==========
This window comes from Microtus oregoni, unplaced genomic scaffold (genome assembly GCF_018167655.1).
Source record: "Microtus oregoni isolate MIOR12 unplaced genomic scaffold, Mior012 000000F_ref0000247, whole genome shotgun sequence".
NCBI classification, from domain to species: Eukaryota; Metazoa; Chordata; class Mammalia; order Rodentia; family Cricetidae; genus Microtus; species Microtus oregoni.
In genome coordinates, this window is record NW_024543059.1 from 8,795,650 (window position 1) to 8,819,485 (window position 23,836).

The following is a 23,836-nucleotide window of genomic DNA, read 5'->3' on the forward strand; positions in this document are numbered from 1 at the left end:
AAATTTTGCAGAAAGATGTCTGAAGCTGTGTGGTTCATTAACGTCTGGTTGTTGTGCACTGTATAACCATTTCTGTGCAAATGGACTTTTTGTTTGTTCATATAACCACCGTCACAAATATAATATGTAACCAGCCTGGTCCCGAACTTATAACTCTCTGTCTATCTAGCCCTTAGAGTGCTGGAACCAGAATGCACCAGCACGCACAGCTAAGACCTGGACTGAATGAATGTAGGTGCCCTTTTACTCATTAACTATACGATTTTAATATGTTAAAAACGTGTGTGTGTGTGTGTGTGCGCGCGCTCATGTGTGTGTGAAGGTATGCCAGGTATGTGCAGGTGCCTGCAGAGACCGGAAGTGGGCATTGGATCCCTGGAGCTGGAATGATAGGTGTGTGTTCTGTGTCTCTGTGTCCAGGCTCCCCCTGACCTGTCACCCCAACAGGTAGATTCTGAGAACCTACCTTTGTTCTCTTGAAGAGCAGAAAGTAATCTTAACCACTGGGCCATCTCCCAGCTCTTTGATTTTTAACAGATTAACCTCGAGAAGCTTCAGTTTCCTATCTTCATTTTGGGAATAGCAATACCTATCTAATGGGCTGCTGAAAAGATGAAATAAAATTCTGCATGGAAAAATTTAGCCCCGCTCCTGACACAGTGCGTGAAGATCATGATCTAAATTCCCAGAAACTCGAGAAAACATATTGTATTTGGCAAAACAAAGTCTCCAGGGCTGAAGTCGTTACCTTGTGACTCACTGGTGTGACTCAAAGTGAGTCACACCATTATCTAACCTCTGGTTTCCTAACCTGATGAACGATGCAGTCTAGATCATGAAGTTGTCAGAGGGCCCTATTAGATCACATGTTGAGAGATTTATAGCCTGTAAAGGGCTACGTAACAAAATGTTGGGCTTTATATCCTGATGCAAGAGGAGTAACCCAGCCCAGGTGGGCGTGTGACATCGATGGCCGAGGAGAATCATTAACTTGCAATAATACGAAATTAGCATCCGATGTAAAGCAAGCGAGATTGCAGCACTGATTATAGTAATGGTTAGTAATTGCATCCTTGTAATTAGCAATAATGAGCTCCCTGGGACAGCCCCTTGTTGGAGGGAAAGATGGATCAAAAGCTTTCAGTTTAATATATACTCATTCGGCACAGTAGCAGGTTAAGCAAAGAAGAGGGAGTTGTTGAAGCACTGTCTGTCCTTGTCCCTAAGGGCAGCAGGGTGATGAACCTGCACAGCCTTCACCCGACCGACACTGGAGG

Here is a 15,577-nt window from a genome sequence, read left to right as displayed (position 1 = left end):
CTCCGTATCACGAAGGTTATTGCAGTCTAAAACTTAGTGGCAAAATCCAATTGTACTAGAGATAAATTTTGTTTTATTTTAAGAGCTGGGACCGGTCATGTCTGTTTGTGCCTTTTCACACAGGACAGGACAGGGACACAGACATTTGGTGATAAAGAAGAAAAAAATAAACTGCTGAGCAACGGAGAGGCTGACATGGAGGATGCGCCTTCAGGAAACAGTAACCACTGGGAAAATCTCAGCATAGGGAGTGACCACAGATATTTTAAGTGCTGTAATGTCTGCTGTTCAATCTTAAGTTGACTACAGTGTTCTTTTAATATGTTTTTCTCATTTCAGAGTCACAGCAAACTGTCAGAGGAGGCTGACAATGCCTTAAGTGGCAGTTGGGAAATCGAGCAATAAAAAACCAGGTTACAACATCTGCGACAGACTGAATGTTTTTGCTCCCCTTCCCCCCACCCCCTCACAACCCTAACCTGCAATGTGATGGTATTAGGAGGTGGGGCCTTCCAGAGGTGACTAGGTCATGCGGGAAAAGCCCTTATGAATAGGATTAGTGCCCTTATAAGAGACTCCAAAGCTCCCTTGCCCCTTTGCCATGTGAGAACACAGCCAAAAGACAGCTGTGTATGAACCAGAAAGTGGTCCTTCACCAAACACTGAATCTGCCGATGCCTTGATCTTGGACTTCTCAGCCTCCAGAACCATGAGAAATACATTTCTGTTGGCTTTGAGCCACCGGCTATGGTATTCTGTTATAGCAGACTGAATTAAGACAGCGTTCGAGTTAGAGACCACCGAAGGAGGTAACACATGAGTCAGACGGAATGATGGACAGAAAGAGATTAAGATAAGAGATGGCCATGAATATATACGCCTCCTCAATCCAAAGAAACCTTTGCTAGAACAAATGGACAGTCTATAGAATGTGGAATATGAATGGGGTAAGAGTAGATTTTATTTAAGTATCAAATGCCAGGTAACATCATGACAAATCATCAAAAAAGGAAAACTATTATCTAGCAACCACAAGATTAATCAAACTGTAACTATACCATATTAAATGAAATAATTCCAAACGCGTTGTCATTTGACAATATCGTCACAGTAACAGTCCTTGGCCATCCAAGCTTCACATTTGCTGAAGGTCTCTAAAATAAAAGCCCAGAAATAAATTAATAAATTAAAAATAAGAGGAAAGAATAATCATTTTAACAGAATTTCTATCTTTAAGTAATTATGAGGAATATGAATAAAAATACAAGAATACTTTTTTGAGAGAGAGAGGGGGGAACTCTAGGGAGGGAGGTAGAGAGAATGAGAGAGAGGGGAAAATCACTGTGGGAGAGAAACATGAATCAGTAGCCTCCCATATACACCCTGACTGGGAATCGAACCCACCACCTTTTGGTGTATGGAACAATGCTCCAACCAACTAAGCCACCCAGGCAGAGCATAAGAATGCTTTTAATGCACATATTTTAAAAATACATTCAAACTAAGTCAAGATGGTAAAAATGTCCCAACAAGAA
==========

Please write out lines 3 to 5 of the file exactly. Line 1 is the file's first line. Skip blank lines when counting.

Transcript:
NCBI classification, from domain to species: Eukaryota; Metazoa; Chordata; class Mammalia; order Rodentia; family Cricetidae; genus Microtus; species Microtus oregoni.
In genome coordinates, this window is record NW_024543059.1 from 8,795,650 (window position 1) to 8,819,485 (window position 23,836).

The following is a 23,836-nucleotide window of genomic DNA, read 5'->3' on the forward strand; positions in this document are numbered from 1 at the left end: